1. Late Spring. Recorded 31st October - 2nd November 1989.

First Nocturne (10pm, 2 am, 4 am)

Location 1, by the northern creek (forest on hillside to north, paddocks to south): crickets, frogs.

Location 2, overlooking the whole of Kangaroo Valley (lightly timbered paddocks, forest on surrounding hillsides): Boobook Owls, Brush Cuckoo and Fantailed Cuckoo.

Location 3, middle dam (just below location 2, surrounded by lightly timbered paddocks): Wood Ducks, frogs and Willy Wagtail. First Kookaburra, leading to...

Spring Dawn Chorus (4.10 - 5.40 am, first light to sunrise)

Location 4, looking up southern valley (lightly timbered paddocks in foreground): Boobook Owls, Eastern Yellow Robins, distant Fantailed Cuckoo, Magpies, Ground Thrush, more Kookaburras.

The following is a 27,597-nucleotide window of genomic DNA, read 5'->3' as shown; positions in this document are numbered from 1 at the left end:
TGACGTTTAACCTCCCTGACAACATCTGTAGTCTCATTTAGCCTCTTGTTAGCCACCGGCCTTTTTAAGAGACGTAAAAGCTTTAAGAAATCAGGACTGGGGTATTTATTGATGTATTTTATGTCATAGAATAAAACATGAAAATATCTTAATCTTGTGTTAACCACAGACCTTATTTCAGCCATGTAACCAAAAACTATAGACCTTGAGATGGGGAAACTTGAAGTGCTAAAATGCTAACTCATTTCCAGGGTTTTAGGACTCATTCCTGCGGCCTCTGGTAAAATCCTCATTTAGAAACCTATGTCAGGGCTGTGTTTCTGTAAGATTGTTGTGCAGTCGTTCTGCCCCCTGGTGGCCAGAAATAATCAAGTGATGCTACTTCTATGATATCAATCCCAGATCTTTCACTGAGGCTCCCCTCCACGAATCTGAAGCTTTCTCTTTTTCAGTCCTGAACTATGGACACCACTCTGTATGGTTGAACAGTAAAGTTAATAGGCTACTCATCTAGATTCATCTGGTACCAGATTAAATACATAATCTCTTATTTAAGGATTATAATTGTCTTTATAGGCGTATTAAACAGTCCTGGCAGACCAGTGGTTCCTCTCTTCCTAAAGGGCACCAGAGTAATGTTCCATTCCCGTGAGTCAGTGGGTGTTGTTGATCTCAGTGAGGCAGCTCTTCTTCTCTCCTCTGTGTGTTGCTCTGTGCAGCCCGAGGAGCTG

Location 5, looking up into south-western ridge (forest, lightly timbered paddock behind): Brown Warbler, Golden Whistler, Whipbirds, Noisy Friarbird, Satin Bowerbird, flies!, White-browed Scrubwren, Grey Fantail, Eastern Spinebill (plopping noises are made by its wings). A humming-top effect begins to emerge as the softer upbeat notes of the Whipbird emerge from under the clamour of the other birdcalls. Brown Pigeon, Lewin’s Honeyeater, Grey Shrikethrush, Rufous Whistler.

Location 6, northern valley (dense gully, surrounded by open paddocks): Ground Thrush, Grey Butcherbird, Brown Thornbill, Brown Warbler, Whipbirds, Satin Bowerbird, White-browed Scrubwren, Lewin’s Honeyeater, Lyrebird, Grey Shrikethrush, Superb Blue Wren, White-browed Scrubwren, Crimson Rosella, Grey Fantail, Satin Bowerbird.

After sunrise (7 - 8 am)

Location 5: Brush Cuckoo, Grey Shrikethrush, Brown Warbler, Golden Whistler, Magpie, Spotted Pardalote, Whipbird, Fantailed Cuckoo, Striated and Brown Thornbills, Grey Fantail, Australian Raven, White-throated Treecreeper, pair of Whipbirds, Golden Whistler.